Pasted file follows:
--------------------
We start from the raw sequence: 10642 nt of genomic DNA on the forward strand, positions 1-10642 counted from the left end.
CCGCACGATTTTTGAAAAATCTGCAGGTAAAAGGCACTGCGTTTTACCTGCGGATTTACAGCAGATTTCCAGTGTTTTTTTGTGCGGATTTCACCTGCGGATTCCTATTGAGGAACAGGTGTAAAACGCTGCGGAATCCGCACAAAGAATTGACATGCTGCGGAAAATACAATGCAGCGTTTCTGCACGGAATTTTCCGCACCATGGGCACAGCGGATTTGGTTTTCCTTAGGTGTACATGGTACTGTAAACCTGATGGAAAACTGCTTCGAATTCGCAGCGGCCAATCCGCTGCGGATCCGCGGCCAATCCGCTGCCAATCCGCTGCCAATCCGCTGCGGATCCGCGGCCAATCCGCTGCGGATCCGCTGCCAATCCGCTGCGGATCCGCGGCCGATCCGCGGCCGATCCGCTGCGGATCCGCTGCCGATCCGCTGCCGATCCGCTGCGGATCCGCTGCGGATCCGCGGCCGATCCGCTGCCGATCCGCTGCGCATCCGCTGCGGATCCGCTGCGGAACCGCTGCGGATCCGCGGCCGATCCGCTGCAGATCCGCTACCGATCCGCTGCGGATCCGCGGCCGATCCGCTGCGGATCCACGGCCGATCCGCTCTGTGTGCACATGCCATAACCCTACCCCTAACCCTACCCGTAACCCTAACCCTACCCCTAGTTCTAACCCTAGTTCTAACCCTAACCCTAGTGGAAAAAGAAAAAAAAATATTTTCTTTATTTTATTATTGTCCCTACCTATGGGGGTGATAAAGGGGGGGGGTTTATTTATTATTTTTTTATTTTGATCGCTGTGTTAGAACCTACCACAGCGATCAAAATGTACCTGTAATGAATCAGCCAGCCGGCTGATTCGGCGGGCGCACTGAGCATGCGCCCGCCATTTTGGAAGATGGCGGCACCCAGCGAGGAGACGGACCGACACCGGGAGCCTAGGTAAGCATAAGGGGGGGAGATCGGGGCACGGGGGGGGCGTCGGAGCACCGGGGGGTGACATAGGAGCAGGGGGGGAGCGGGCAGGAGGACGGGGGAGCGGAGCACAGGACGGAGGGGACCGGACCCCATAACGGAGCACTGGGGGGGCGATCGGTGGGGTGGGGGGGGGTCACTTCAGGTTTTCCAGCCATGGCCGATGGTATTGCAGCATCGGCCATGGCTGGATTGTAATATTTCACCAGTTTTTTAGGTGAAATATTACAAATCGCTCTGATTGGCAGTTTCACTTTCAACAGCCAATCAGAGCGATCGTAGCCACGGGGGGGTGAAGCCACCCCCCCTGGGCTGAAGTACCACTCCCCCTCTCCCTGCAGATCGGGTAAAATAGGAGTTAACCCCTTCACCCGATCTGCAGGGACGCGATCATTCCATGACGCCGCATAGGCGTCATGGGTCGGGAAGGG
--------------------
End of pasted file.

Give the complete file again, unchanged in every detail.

We start from the raw sequence: 10642 nt of genomic DNA on the forward strand, positions 1-10642 counted from the left end.
CCGCACGATTTTTGAAAAATCTGCAGGTAAAAGGCACTGCGTTTTACCTGCGGATTTACAGCAGATTTCCAGTGTTTTTTTGTGCGGATTTCACCTGCGGATTCCTATTGAGGAACAGGTGTAAAACGCTGCGGAATCCGCACAAAGAATTGACATGCTGCGGAAAATACAATGCAGCGTTTCTGCACGGAATTTTCCGCACCATGGGCACAGCGGATTTGGTTTTCCTTAGGTGTACATGGTACTGTAAACCTGATGGAAAACTGCTTCGAATTCGCAGCGGCCAATCCGCTGCGGATCCGCGGCCAATCCGCTGCCAATCCGCTGCCAATCCGCTGCGGATCCGCGGCCAATCCGCTGCGGATCCGCTGCCAATCCGCTGCGGATCCGCGGCCGATCCGCGGCCGATCCGCTGCGGATCCGCTGCCGATCCGCTGCCGATCCGCTGCGGATCCGCTGCGGATCCGCGGCCGATCCGCTGCCGATCCGCTGCGCATCCGCTGCGGATCCGCTGCGGAACCGCTGCGGATCCGCGGCCGATCCGCTGCAGATCCGCTACCGATCCGCTGCGGATCCGCGGCCGATCCGCTGCGGATCCACGGCCGATCCGCTCTGTGTGCACATGCCATAACCCTACCCCTAACCCTACCCGTAACCCTAACCCTACCCCTAGTTCTAACCCTAGTTCTAACCCTAACCCTAGTGGAAAAAGAAAAAAAAATATTTTCTTTATTTTATTATTGTCCCTACCTATGGGGGTGATAAAGGGGGGGGGTTTATTTATTATTTTTTTATTTTGATCGCTGTGTTAGAACCTACCACAGCGATCAAAATGTACCTGTAATGAATCAGCCAGCCGGCTGATTCGGCGGGCGCACTGAGCATGCGCCCGCCATTTTGGAAGATGGCGGCACCCAGCGAGGAGACGGACCGACACCGGGAGCCTAGGTAAGCATAAGGGGGGGAGATCGGGGCACGGGGGGGGCGTCGGAGCACCGGGGGGTGACATAGGAGCAGGGGGGGAGCGGGCAGGAGGACGGGGGAGCGGAGCACAGGACGGAGGGGACCGGACCCCATAACGGAGCACTGGGGGGGCGATCGGTGGGGTGGGGGGGGGTCACTTCAGGTTTTCCAGCCATGGCCGATGGTATTGCAGCATCGGCCATGGCTGGATTGTAATATTTCACCAGTTTTTTAGGTGAAATATTACAAATCGCTCTGATTGGCAGTTTCACTTTCAACAGCCAATCAGAGCGATCGTAGCCACGGGGGGGTGAAGCCACCCCCCCTGGGCTGAAGTACCACTCCCCCTCTCCCTGCAGATCGGGTAAAATAGGAGTTAACCCCTTCACCCGATCTGCAGGGACGCGATCATTCCATGACGCCGCATAGGCGTCATGGGTCGGGAAGGG